Halloween party

The library is holding a Kids’ Halloween event on Tuesday, Oct. 29 from 4 to 7 p.m. at the library. There will be crafts, story time, treats, and a costume contest, so make sure to come dressed up! Parents/guardians must accompany their children.

Writer in Residence

The library is very excited to announce that the TNRL’s Writer in Residence, Deryn Collier, will be at the branch on Oct. 31. Budding writers can book a 30-minute meeting with Collier, and she can provide advice on your writing, help with edits, and talk about the publishing process. Book a spot between 3 and 4:30 p.m. by calling the library at (250) 455-2521.

On the same day, starting at 5:30 p.m., Collier will give a presentation titled “The Aunt June Files: Turning Family History into Fiction”. This will focus on how she uses historical research to develop her new mystery novel series. This event is not to be missed by book lovers and fledgling writers alike.

Educational evenings

The Lytton Library is currently planning educational evenings for school-aged kids to learn about exciting topics like food and nutrition, endangered species, and climate. Please keep an eye out for more information in the coming weeks, or pop into the library to check for information or to let us know that your kids are interested!

Come in from the cold

With the colder weather coming, we would like to remind our community that the library is a warm, safe place to read, meet a friend, talk to someone new, or pick up a movie to take home. We have public Internet access, free WiFi, DVDs to borrow, books, magazines, games, and toys. Our space is available for everyone. And if we don’t have something in the branch, we can get it in for you.

SAVONA LIBRARY

Storytime

Every Wednesday through Dec. 4 from 3 to 3:45 p.m., and every Friday through Dec. 6 from 10:15 to 11 a.m., children aged 0 to five and their caregivers are invited to a drop-in storytime session.

Yarn and Yap

Every Saturday through Dec. 21, from 10 a.m. to noon, bring your latest craft project to the library and work on it in the company of other crafters.

Adult crafts

Release your inner crafter at two sessions (Thursday, Oct. 17 and Thursday, Nov. 14; both dates 7 to 9 p.m.). The craft project varies from session to session, and instruction and all materials are supplied. Pre-registration is required; drop by the branch, or call (250) 373-2666 to register.

Coding camp/Teen Night

There will be an Ozobots Coding Camp on Thursday, Oct. 24 from 5:45 to 6:45 p.m. Ozobots are small autobots that allow teens to learn about coding. It’s part of the branch’s drop-in Teen Night activities; other Teen Nights will be held on Thursday, Nov. 7, Thursday, Nov. 21, and Thursday, Dec. 5 (5:45 to 6:45 each night).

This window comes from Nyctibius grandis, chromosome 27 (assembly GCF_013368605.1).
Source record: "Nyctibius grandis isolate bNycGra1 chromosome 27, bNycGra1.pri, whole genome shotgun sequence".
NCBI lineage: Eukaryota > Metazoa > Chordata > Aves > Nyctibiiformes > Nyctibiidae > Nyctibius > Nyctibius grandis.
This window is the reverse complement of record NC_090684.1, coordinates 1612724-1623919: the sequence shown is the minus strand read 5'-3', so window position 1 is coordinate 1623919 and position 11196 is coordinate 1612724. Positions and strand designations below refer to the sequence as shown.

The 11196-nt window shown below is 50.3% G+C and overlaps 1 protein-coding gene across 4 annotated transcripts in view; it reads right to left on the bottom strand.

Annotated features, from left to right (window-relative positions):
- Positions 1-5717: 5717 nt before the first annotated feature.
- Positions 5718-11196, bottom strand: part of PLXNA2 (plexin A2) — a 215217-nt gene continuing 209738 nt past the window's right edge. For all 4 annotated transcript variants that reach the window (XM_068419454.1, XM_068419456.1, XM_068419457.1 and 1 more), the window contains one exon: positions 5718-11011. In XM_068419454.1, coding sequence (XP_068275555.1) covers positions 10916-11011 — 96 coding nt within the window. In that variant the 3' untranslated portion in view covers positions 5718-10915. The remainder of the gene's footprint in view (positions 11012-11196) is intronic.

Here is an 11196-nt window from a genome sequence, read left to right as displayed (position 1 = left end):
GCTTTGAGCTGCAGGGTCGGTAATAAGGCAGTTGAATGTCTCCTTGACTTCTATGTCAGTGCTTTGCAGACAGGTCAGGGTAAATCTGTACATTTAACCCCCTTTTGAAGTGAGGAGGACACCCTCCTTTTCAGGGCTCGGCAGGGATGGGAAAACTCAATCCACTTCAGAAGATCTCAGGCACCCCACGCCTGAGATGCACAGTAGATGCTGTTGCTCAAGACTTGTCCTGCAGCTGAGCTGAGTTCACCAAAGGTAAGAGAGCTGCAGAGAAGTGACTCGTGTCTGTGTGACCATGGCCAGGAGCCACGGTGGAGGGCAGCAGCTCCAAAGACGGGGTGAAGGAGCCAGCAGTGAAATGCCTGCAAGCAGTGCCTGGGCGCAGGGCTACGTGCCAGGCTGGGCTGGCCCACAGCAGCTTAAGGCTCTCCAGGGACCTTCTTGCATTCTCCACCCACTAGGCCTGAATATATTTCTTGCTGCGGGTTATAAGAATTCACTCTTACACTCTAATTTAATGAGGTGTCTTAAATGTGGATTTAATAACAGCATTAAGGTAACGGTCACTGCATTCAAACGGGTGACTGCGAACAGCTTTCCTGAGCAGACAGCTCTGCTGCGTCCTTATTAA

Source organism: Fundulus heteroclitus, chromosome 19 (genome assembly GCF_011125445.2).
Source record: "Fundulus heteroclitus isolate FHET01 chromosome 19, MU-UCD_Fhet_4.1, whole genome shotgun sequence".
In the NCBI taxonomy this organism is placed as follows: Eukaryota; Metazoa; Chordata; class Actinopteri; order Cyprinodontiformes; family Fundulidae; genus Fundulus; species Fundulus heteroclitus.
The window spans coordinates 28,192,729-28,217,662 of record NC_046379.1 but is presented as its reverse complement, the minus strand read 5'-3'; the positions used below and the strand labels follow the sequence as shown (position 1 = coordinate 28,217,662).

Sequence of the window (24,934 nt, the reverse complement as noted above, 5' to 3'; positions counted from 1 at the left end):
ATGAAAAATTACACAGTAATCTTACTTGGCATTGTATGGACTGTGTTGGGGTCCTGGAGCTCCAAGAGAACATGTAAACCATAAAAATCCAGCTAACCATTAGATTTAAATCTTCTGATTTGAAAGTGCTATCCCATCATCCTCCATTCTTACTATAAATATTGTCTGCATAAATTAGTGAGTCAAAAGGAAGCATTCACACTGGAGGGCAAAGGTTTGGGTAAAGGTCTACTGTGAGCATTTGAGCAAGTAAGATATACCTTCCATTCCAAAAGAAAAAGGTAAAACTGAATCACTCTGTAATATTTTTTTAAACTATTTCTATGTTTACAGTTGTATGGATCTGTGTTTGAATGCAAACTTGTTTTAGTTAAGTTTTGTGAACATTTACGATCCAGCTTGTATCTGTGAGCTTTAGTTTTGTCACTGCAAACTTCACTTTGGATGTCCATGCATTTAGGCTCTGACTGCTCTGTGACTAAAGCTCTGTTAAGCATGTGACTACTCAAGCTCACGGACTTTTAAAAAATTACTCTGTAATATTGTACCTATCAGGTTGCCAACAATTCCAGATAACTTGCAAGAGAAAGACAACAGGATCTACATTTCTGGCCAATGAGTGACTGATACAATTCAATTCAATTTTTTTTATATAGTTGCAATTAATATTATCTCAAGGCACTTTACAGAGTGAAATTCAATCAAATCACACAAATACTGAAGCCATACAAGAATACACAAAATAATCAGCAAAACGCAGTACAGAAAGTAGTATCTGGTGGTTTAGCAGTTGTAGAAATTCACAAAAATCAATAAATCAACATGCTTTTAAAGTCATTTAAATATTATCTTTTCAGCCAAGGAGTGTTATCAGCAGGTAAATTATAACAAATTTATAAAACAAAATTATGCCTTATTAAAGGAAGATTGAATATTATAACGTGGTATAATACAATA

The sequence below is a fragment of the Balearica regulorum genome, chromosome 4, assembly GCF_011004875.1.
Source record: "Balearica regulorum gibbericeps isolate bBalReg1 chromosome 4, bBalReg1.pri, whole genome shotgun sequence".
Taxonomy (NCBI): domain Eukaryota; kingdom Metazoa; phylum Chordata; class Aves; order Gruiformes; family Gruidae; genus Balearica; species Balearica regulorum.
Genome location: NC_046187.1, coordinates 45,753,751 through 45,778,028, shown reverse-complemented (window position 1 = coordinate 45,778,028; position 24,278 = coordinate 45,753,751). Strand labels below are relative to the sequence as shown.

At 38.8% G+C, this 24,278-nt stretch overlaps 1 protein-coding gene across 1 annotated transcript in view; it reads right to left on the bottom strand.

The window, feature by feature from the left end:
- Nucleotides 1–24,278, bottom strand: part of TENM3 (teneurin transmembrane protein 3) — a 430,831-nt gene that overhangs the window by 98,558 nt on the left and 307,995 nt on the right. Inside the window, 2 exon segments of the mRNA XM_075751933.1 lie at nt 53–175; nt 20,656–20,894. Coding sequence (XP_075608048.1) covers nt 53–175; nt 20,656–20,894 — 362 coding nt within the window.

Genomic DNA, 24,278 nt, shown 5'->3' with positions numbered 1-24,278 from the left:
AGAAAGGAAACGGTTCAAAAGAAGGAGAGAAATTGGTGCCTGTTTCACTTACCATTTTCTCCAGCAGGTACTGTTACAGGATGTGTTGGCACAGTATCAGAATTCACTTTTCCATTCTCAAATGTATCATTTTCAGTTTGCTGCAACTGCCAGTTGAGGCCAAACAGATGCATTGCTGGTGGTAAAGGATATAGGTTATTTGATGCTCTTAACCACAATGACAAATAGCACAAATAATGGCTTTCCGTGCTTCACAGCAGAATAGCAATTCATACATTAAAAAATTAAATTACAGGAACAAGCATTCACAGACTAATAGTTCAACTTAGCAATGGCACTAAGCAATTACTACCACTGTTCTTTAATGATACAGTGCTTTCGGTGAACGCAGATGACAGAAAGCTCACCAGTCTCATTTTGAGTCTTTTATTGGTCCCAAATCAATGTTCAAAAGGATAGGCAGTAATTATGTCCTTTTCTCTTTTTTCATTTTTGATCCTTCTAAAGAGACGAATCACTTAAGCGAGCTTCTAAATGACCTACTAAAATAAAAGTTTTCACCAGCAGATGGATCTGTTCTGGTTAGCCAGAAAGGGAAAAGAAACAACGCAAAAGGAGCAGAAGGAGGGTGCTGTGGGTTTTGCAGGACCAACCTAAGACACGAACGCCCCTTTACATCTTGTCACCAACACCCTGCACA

Book club

There will be Savona book club meetings on Tuesday, Nov. 5 and Tuesday, Dec. 3 (7 to 8:30 p.m. both days). Pre-registration is required; drop by the branch, or call (250) 373-2666 to register.

The club is currently full, but you can leave your name and contact information with the library in the event that space becomes available.

NORTH KAMLOOPS LIBRARY

Secwepemctsín workshop

Join in a workshop to learn some of the basics of Secwepemctsín, the language of the Secwépemc. The workshop is on Wednesday, Nov. 6 from 6 to 7 p.m., and will be facilitated by Ted Gottfriedson, Language and Culture Department Manager for the Tk’emlúps te Secwépemc. The workshop is free and open for all to attend, but registration is required.

Ted Gottfriedson is a Tk’emlúps te Secwépemc member who has been an avid learner of his language for 25 years, and recently earned a Master of Arts in Linguistics from Simon Fraser University. He will be teaching some of the basics of the language with a seasonal focus.

For more information, contact Margo Schiller, Manager of Kamloops Libraries and Engagement by phone at (250) 372-5145 or email mschiller@tnrd.ca.

SYSTEM-WIDE

Physical Literacy kits

PLAYKamloops and the TNRL are introducing Physical Literacy kits to local libraries starting on Oct. 17. The kits encourage both movement and literacy, and are available on a six-week loan. There are four kits available for parents, families, day cares, and preschools to borrow.

Each kit includes items to encourage movement, such as beanbags, balls, scarves, jump ropes, and agility dots. There are also five books, which encourage children to act out different movement patterns. The goal of these kits is to teach children to move their bodies naturally through both reading and play. To assist caregivers, the “Move and Play” cards in the kit describe many ways to use the equipment.